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From "Lawrence Rosen" <lro...@rosenlaw.com>
Subject RE: Corporate Contributions
Date Tue, 22 Mar 2005 19:58:39 GMT
I agree with Jim on this. We should be very reluctant to turn ASF into some
sort of gatekeeper that monitors whether a contribution is made by an
individual or by an employee of a company. The legal issues are complex and
by no means consistent around the world. For example, I've been told
(hearsay!) that some countries take the very civilized approach of letting
the employee own his inventions and copyrights *unless* he contracts
otherwise -- an approach not available in the US.

There is another legal theory that should protect ASF and its software from
claims relating to employer/employee relationships: Negligent supervision. 

I would certainly argue that any company concerned about maintaining
ownership over its IP has a duty to inform its own employees and contractors
of its rules and to supervise them so that the company's rules are followed.
If a company allows its employees or contractors to contribute company IP
without authority, that's not ASF's responsibility nor the fault of the
downstream users of ASF software. 

As long as our website and contribution forms make our policy and our
disclaimer of responsibility clear to all concerned, I can't imagine ASF
having to get involved in an entirely private matter involving an individual
releasing corporate IP. 

If an improper contribution ever comes to our attention, I suppose we'll
have to deal with it at the time. I remember, for example, when an AOL
employee made an improper contribution under the GPL; the FSF said, in
essence, "we won't accept unclean code," and it was withdrawn. [This list
can speculate separately about the "can't unring a bell" doctrine as applied
to published open source software, but I'm convinced the public will
generally avoid software of questionable provenance like the body builds
cysts.]

/Larry Rosen

> -----Original Message-----
> From: Jim Barnett [mailto:jimb@bea.com]
> Sent: Tuesday, March 22, 2005 10:52 AM
> To: Joel West; Greg Stein; Lawrence Rosen
> Cc: legal-discuss@apache.org
> Subject: RE: Corporate Contributions
> 
> Good points.  I agree that Apache could be made safer from submarine IP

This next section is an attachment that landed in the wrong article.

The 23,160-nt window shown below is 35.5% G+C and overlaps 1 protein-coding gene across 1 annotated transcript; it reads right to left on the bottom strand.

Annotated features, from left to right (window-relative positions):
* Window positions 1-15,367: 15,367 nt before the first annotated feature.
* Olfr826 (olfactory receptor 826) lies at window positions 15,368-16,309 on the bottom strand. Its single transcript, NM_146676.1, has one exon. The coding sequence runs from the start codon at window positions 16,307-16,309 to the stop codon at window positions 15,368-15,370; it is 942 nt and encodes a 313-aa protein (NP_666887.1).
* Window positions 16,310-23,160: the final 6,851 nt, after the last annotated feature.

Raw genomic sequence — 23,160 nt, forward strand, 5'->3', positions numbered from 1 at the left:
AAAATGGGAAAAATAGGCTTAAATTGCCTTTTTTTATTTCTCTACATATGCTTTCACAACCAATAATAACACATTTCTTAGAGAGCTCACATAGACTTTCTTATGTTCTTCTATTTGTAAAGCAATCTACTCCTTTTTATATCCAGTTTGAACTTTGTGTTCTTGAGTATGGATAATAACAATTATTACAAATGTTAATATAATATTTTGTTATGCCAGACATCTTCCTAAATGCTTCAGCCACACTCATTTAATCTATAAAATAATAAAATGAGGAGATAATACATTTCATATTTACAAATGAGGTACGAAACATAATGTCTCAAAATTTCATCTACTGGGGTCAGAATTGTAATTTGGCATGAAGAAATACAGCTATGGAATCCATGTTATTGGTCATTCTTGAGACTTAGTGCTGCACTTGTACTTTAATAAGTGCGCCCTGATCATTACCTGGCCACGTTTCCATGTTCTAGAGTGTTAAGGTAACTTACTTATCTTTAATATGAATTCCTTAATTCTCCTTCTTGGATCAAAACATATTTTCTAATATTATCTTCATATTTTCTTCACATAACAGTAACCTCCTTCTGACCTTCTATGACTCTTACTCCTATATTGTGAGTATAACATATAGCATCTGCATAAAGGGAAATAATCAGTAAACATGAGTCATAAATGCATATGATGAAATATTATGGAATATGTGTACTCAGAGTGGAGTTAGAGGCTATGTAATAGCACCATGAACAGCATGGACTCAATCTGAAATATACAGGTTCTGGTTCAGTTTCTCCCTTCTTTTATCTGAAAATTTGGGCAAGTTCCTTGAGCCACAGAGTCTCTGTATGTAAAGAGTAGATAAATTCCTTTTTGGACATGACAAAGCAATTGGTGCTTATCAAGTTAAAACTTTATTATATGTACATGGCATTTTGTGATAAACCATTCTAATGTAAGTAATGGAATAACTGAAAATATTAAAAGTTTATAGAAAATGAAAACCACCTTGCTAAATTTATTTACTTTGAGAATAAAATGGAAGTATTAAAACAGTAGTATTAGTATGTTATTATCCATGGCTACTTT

> by making the validation process for ICLA-only signators stricter.  The
> question becomes "How strict is too strict?"
> 
> Many truly freelance, self-employed developers contribute to OSS
> projects.  My fear is that the more cumbersome an OSS organization makes
> the qualification process for individuals, the greater the deterrent for
> those freelancers to choose to participate in projects sponsored by that
> organization.
> 
> Taken to extremes, you could end up with projects mostly populated by
> employee-contributors from a handful of commercial software companies.
> Commercial firms tend to have their own strategic agendas for
> participating in OSS projects.  Those agendas may or may not be in the
> best interest of the particular projects they participate in or of the
> OSS community at large.  Individual contributors play an important part
> in protecting the independence of OSS projects from corporate interests.
> 
> 
> Out of curiosity, what sort of formal or informal validation does ASF
> currently do, if any, to determine whether an ICLA-only signator is
> self-employed?  E-mail addresses are suggestive, but obviously not
> foolproof.  Also I'm curious about other OSS organizations and their
> methods of reviewing individual contributors prior to accepting
> contrbutions.
> 
> Bear in mind that the fact a contributor is confirmed via some vetting
> process to be self-employed does not necessarily eliminate the risk of